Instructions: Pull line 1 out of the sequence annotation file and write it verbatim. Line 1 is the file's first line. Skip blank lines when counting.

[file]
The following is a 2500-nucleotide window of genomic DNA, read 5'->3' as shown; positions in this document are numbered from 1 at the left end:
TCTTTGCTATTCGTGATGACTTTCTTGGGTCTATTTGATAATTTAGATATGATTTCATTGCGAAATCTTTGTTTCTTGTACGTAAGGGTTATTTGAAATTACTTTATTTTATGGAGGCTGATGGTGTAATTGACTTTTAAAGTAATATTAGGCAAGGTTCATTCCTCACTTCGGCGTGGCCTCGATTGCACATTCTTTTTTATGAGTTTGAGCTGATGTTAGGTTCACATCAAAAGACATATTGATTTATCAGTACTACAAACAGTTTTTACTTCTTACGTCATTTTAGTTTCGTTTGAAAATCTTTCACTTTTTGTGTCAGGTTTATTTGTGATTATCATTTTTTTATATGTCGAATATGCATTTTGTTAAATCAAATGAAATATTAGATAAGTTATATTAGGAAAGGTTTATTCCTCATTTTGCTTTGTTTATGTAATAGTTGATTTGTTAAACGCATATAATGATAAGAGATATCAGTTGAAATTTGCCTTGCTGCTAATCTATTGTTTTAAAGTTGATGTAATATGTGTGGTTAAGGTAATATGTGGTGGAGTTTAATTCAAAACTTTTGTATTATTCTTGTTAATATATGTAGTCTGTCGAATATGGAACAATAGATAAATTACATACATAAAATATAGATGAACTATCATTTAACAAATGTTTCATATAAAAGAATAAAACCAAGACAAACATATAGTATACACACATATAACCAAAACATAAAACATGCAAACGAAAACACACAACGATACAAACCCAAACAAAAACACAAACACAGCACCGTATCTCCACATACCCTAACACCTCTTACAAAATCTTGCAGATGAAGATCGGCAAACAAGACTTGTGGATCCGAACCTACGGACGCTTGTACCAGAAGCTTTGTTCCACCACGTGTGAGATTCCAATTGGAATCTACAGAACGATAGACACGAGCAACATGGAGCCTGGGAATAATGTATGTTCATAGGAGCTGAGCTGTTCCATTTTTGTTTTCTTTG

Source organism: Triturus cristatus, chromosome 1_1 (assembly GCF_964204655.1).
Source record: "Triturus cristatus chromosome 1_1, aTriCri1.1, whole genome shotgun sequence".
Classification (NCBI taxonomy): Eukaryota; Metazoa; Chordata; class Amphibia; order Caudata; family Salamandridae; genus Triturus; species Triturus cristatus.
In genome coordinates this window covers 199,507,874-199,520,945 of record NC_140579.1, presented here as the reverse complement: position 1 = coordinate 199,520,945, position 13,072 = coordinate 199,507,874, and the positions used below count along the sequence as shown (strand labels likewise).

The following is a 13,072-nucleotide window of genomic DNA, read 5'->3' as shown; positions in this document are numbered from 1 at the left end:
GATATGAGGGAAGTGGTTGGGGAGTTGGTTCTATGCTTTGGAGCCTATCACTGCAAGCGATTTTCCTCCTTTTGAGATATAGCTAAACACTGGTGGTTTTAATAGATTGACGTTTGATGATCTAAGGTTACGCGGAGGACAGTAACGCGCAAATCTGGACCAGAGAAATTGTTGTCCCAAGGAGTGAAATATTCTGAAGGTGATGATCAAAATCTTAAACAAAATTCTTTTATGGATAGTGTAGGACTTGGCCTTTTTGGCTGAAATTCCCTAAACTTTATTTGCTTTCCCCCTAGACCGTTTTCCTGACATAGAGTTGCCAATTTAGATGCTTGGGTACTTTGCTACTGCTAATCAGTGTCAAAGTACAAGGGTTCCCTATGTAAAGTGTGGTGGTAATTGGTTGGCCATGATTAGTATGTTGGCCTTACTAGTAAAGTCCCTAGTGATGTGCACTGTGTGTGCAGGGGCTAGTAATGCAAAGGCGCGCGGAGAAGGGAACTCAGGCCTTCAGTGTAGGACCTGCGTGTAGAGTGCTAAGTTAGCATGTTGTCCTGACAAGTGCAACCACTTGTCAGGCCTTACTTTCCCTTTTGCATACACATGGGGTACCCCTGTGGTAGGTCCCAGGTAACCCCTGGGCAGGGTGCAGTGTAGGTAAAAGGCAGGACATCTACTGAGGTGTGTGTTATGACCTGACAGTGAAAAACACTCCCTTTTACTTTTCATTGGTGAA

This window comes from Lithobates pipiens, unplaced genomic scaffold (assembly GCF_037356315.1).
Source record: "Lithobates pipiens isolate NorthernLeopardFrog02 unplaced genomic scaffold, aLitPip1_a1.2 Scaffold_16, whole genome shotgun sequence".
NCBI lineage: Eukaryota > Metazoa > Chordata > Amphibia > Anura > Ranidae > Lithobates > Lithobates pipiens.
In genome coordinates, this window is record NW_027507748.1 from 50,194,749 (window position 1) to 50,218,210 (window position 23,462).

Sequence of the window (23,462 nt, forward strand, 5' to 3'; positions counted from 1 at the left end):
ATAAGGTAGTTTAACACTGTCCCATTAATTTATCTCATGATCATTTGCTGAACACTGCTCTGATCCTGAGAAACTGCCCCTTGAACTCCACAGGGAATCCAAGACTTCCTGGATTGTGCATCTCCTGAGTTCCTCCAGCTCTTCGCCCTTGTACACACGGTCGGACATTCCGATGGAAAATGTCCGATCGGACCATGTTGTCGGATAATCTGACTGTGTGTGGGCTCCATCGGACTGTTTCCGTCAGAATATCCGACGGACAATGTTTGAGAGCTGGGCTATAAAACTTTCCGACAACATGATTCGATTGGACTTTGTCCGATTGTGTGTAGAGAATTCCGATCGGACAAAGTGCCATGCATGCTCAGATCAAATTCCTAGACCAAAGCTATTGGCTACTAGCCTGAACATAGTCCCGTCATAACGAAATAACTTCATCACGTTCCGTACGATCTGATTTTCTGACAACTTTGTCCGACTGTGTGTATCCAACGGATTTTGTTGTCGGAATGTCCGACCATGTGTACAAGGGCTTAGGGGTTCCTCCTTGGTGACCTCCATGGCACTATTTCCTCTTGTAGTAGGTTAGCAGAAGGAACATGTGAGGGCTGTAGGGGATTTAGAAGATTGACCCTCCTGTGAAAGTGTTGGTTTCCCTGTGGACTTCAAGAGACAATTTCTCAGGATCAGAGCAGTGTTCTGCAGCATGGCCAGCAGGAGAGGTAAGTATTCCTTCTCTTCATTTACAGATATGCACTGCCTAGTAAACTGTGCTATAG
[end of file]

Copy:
The following is a 2500-nucleotide window of genomic DNA, read 5'->3' as shown; positions in this document are numbered from 1 at the left end: